One of the coolest feature of Tfs2010 is Lab Management, an infrastructure tool that permits you to manage Virtual Environment to test your applications. Once you have defined some template machine in SCVMM you can import them into your Lab to be used in defining Virtual Environment.
When you imported all the templates you need from SCVMM, to create a new environment you simply need to go to Environment tab, and create new virtual environment, then you can choose VM template to compose a test environment, like in the following picture where I choose three machine, a web server, a db server and a client machine.
This is the great power of Lab Management, the ability to compose virtual machines to create a test environment that permits you to run tests in a variety of different situations. Once you have deployed an environment you can view it into Lab Management, in this screenshot the environment is starting, so Workflow capability is still not ready. All machine to be used in lab environment should in fact have the necessary agent to be controllable from the lab, you can find a prep tool at this address (http://vslabmgmt.codeplex.com/) that can dramatically cut down the time needed to prepare machines.
Once an environment is up and running, you can use it to do a lot of interesting operations, but the most interesting one is setup a Lab Management enabled Tfs Build, that has the purpose to compile the application and to deploy the latest version into the virtual environment and running automatic test, everything with a simple click. Defining a Lab Management build is quite simple, first of all I login into database server and IIS machine and prepares them to host my application, I created IIS sites, create the first skeleton of the database, create deploy scripts (they will be examined later), moved to the servers everything is needed to deploy script, and when everything is ready I did a snapshot to save everything. Then I create a standard Tfs Build with this only little difference: I want msbuild to create deploy packages for my web site, so I specify a couple of property to MsBuild.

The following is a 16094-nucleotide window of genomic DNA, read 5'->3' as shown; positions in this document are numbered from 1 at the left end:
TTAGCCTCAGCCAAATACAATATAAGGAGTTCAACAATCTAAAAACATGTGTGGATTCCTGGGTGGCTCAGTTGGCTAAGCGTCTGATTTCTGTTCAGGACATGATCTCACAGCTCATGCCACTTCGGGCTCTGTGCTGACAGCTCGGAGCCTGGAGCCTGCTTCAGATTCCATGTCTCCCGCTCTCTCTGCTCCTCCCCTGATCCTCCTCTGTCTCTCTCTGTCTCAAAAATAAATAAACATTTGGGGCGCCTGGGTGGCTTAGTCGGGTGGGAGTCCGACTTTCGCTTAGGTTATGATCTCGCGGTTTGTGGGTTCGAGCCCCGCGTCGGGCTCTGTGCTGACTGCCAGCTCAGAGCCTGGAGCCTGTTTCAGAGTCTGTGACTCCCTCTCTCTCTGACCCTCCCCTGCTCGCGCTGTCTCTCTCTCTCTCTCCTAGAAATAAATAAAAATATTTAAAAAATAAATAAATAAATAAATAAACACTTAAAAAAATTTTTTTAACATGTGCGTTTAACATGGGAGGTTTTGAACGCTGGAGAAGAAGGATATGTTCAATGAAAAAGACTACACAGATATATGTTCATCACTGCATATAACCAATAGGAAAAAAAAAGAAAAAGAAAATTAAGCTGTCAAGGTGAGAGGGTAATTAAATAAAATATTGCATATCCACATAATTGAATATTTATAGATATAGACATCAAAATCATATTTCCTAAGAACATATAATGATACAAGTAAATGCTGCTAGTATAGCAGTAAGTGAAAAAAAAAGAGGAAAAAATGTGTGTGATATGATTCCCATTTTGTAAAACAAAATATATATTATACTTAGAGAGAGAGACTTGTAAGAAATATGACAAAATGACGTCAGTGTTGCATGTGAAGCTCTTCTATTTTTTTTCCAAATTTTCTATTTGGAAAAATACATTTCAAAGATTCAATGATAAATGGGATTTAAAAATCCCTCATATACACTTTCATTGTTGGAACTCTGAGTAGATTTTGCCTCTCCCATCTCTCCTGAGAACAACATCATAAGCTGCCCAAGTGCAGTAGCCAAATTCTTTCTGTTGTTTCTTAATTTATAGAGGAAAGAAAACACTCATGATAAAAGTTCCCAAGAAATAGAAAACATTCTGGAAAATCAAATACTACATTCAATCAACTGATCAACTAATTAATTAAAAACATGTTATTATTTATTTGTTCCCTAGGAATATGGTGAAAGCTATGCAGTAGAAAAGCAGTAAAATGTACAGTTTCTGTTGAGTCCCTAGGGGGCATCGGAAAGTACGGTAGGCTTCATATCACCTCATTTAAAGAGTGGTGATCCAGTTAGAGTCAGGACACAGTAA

Now I can create another build, this one with the LabDefaultTemplate.xaml, and when you configure the settings you can do very interesting stuff, in the first screenshot I can choose an environment where to run the build, and a valid snapshot to restore before the build take place
For all those people that does continues integration, you know the pain of maintaining scripts when the test environment can be messed up by dev/tester. I remember situation where the integration fails because a dev had stopped IIS Site to do some configuration then he never restart it again, sometimes they mess the application pool or the machine, etc etc. Having the environment restored to a clean snapshot is a real good thing, because we are sure that deploy scripts will run in a clean and tested scenario.
This is especially interesting for production upgrade, I can setup an environment that is the exact copy of production, then take a snapshot, and verifying that deploy script are able to upgrade production environment without messing things. With this approach, testers will run tests against a copy of production environment upgraded to latest version, and this can give you great confidence with the upgrade procedure.
Then you can choose the build to use to generate artifacts, you can choose a build definition and ask to queue another build, or use an existing one, or simply gets a build having a location.